ESSEN, Germany (Reuters) - Thyssenkrupp’s European steel business, expected to be merged soon with its counterpart at Tata Steel, will get a boost from the auto industry’s shift towards electric vehicles, a senior executive at the group said.
Investors and analysts are closely watching any hints from Thyssenkrupp over the restructuring of its steel operations in Europe, with many expecting a merger could mark the first step towards a full exit of the business.
However, Bernhard Osburg, head of automotive sales at Thyssenkrupp Steel Europe, highlighted the potential value of the steel business in future as major car industry customers shift away from combustion engines towards battery technologies.
“Without steel there will not be electric mobility,” he told journalists at Thyssenkrupp’s headquarters late on Tuesday.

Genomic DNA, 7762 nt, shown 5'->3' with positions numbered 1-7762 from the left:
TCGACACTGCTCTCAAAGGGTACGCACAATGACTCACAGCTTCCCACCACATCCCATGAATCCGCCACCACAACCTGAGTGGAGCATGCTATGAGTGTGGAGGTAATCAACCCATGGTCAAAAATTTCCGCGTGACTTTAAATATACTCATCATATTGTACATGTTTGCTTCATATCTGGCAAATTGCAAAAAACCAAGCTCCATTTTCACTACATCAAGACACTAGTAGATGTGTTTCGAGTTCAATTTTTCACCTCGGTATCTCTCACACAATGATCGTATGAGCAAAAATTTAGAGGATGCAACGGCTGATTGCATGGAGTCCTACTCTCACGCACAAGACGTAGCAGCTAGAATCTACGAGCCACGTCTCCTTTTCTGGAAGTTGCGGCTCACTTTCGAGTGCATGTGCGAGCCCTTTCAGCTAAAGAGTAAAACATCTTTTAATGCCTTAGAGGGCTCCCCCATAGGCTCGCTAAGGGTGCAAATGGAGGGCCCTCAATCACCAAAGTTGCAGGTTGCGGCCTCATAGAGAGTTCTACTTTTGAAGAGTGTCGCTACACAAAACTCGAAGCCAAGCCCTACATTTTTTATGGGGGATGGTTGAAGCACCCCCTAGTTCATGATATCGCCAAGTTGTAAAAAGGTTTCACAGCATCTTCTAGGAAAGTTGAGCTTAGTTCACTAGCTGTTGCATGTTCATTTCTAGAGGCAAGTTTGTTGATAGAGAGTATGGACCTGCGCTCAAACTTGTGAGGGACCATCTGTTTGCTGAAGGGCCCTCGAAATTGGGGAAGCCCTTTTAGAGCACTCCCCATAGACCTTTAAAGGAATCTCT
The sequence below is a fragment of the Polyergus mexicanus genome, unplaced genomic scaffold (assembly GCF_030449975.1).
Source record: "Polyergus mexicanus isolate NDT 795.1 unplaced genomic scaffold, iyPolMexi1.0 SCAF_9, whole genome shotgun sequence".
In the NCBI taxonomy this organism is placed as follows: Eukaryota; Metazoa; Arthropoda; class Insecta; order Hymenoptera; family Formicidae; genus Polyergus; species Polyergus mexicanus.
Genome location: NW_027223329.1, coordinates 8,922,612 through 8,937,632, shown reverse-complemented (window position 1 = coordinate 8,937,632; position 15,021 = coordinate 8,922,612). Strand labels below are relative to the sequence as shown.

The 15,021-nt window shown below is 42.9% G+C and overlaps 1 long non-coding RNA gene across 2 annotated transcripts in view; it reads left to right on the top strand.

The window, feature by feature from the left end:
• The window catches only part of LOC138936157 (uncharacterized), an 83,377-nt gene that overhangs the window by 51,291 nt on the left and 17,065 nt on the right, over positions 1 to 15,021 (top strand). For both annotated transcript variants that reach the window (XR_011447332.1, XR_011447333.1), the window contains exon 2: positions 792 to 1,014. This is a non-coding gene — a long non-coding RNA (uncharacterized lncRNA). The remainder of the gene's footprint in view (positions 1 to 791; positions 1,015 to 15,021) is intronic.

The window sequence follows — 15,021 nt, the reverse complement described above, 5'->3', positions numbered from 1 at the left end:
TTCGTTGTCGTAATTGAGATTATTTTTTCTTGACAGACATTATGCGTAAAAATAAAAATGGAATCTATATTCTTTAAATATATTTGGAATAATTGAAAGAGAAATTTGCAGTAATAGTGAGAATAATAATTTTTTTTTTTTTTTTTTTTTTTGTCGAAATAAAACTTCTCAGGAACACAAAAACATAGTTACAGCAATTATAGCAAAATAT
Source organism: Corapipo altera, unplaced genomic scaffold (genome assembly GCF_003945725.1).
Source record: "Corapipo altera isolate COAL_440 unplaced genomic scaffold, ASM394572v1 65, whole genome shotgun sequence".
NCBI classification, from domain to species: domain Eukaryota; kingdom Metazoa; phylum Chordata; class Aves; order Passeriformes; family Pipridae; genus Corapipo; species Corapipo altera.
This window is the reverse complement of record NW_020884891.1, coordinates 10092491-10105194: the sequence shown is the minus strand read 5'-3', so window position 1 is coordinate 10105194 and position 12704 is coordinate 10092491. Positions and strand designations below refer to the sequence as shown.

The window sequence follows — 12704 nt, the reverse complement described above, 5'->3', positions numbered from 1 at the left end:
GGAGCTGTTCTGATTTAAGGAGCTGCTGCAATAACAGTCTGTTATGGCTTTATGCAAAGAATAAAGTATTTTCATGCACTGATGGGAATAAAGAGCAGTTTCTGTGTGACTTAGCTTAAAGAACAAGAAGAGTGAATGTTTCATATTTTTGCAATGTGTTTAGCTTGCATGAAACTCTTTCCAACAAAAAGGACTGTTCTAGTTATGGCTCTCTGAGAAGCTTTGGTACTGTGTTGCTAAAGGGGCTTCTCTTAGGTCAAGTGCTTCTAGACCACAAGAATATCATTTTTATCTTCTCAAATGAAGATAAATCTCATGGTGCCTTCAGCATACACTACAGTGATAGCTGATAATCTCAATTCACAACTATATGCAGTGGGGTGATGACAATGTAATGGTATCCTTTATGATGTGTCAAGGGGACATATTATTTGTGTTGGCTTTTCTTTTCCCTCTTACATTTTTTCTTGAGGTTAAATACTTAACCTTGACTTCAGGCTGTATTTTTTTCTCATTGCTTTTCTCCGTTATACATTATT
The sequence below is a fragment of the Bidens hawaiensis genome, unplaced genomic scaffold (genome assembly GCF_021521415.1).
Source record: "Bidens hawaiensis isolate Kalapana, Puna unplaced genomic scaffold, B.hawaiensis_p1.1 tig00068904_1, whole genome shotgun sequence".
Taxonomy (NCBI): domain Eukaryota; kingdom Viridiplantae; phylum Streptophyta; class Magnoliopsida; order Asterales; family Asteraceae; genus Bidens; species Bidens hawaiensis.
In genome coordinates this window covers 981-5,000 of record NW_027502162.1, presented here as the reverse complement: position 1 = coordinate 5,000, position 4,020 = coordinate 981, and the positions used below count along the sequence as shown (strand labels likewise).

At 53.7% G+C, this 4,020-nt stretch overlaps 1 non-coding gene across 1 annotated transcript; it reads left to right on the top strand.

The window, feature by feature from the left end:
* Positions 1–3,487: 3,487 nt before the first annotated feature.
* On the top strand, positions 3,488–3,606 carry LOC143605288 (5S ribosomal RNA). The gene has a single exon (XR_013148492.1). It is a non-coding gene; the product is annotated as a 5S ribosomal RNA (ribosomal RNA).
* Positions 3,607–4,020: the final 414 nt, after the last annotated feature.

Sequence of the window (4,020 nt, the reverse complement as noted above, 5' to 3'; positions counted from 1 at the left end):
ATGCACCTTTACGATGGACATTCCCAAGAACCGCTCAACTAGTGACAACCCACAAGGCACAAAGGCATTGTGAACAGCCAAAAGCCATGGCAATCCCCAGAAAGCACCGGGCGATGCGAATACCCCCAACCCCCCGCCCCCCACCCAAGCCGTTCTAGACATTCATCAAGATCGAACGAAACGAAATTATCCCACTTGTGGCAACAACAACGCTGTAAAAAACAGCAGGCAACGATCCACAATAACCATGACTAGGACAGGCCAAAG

“We expect e-mobility to be a positive business case for us,” he added, singling out electrical steel strip and high-strength steel as two products that will see higher demand as more electric vehicles are made.
Thyssenkrupp has been in talks with Tata Steel for more than a year about a merger of both companies’ European steel operations, arguing it was the best way to eliminate overcapacity in the volatile sector.
Thyssenkrupp Steel Europe supplies about 6 million tonnes of steel to the car industry and its supply chain per year, accounting for about half its total annual production.
The automotive industry is Thyssenkrupp’s single biggest customer group, accounting for 9.8 billion euros ($11.7 billion), or a quarter, of group sales. Thyssenkrupp says its components are used in nine out of 10 premium cars, including all models of electric car maker Tesla.
Osburg said electrical steel strip was instrumental in helping extending ranges for electric cars, a key source of concern among prospective buyers, adding the growing need to protect batteries inside cars also required stronger steel.
“Here you need highest strength levels in a confined space,” he said.
($1 = 0.8389 euros)
Reporting by Christoph Steitz and Georgina Prodhan; Editing by Mark Potter